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OpEdNews Op Eds    H3'ed 11/6/15

Student Debt a Trillion Dollar Issue for 2016

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The figure is stunning. According to ABC News, right now Americans have more than a trillion dollars in student debt, and that number rises at the rate of $2,800 every second. In December, thanks to a new Federal plan, students will pay as they earn, meaning they will pay no more than 10% of their earnings towards their debt. But this still doesn't lessen the amount of money many students will owe for life.

As we move ever-closer to the 2016 election, one thing is clear: we need to elect a candidate who cares about reforming a system that feeds on student debt.

So where do the front-running GOP candidates stand on student loan debt? None of them want to take the major steps necessary to reform the system. Jeb Bush wants colleges to do more to ensure students graduate on time, but colleges have advisors, who can help a student do so. Plus, many students work to support families and pay for the cost of living while going to college. According to a new Georgetown University study, between 70 and 80 percent have had a job while an undergraduate, which makes it hard to graduate on time. Jeb Bush can't force colleges to lower tuition costs so kids can graduate on time.

Meanwhile Ben Carson opposed Obama's free community college idea, and thinks colleges should be responsible for the interest on loans--which would mean higher tuition costs. Nothing going there.

Donald Trump says the Federal government shouldn't profit from student loans. The government borrows at an interest rate of 2% and loans that money to students at a 4% interest rate, through which it has made over $41 billion in profits. Anyone can say they don't think this is fair, but Trump hasn't proffered a solution as to how he'll fix it. He does want to create more jobs, but any candidate will say the same thing. And college grads don't want a job building a wall on the border.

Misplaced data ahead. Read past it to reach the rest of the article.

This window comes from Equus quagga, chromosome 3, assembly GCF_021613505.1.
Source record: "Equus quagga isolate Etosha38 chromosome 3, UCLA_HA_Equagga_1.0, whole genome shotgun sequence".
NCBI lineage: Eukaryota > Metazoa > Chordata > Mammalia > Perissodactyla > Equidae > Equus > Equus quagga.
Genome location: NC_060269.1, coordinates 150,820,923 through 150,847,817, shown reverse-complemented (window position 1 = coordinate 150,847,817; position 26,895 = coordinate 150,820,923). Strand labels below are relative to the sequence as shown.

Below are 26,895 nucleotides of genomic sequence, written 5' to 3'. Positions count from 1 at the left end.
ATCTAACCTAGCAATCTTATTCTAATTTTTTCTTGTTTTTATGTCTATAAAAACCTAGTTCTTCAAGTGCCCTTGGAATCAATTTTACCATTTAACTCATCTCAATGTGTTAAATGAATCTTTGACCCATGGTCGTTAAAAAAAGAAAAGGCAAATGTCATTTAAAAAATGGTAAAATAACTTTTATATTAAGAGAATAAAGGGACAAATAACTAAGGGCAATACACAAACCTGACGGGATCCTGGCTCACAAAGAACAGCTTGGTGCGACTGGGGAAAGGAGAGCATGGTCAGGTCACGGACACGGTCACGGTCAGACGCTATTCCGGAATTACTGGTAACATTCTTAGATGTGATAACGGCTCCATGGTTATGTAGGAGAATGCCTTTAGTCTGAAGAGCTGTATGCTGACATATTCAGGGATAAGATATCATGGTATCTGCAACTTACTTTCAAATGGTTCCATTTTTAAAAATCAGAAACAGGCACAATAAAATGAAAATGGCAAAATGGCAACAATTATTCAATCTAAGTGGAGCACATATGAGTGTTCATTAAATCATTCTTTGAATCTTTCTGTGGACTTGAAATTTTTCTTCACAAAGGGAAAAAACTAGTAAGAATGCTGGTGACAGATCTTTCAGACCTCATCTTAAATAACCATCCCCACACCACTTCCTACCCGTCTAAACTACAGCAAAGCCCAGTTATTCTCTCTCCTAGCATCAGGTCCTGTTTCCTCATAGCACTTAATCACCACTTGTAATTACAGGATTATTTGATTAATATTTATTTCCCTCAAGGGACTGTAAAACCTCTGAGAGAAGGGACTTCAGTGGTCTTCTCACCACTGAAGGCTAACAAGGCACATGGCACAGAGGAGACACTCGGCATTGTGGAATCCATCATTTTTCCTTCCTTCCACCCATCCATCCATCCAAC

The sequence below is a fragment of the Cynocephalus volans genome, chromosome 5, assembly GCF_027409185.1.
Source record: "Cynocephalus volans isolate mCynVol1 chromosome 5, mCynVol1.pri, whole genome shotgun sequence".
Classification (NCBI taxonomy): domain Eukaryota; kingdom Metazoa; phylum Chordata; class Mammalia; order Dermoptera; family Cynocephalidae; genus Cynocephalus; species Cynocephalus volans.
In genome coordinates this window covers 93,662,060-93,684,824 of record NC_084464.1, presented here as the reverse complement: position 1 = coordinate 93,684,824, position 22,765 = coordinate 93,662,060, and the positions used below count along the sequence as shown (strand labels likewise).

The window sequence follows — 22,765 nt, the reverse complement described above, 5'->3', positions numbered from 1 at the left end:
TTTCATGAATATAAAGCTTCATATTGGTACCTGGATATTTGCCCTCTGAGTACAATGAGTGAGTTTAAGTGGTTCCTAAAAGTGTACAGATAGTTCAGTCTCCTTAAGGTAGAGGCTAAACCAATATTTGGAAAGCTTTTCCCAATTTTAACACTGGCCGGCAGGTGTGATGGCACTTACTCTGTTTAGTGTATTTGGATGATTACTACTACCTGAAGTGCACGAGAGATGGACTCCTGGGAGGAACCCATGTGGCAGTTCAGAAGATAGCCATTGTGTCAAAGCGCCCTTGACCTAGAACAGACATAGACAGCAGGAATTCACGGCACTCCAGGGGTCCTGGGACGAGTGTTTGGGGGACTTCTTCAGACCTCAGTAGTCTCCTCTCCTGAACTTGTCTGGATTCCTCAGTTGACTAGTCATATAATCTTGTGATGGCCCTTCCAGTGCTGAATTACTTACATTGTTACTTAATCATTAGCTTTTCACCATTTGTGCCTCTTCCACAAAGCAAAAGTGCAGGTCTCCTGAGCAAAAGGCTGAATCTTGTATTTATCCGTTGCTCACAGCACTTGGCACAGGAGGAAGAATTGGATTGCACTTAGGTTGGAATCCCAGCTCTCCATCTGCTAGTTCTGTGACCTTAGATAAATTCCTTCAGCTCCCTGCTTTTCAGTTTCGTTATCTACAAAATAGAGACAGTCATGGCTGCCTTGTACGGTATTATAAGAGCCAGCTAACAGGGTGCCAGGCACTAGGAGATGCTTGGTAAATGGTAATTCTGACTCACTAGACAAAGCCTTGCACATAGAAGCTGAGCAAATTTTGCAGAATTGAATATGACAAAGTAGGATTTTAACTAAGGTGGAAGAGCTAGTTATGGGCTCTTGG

To be fair, Marco Rubio has offered a detailed plan. He wants to create new financial aid programs, he wants to improve vocation and career education programs. But neither of these would help ease current debt. Rubio also wants colleges and universities to tell students what they're likely to earn based on their degrees, vs what they'll owe in debt--this seems like it would simply deter people from getting a degree. In terms of repaying accrued debt, Rubio's plan would be "commensurate with the graduate's income." But the new Federal "Pay As You Earn" program that will go into effect in December already takes into account graduate income.

Right now, graduates have to rely on things like this Student Debt Repayment Guide, which lets them know that if they pay $100 more a month they'll avoid $2,400 in interest payments. Helpful, but what if that $100 has to go towards insurance for their family, or rent, or any of the other myriad bills a graduate has in today's economy?

The situation is such that, the Huffington Post reports "Student Debt is Already a Hallmark Issue for 2016". On the Democratic side, Bernie Sanders wants to socialize the process and make a certain percentage of the wealthy pay for public higher education--but it's not clear what that percentage would be. Both Sanders and Clinton support directly lowering student loan interest rates. Clinton wants to provide refinancing opportunities, while Sanders supports a bill to revert the interest rate formula to the one used before 2006.

Both Democrats emphasize a more comprehensive approach to helping students and graduates than the Republicans do overall. That's not a surprise. What's a surprise is that we haven't done more to help grads and students already. We need to elect the candidate who's willing to do the most.

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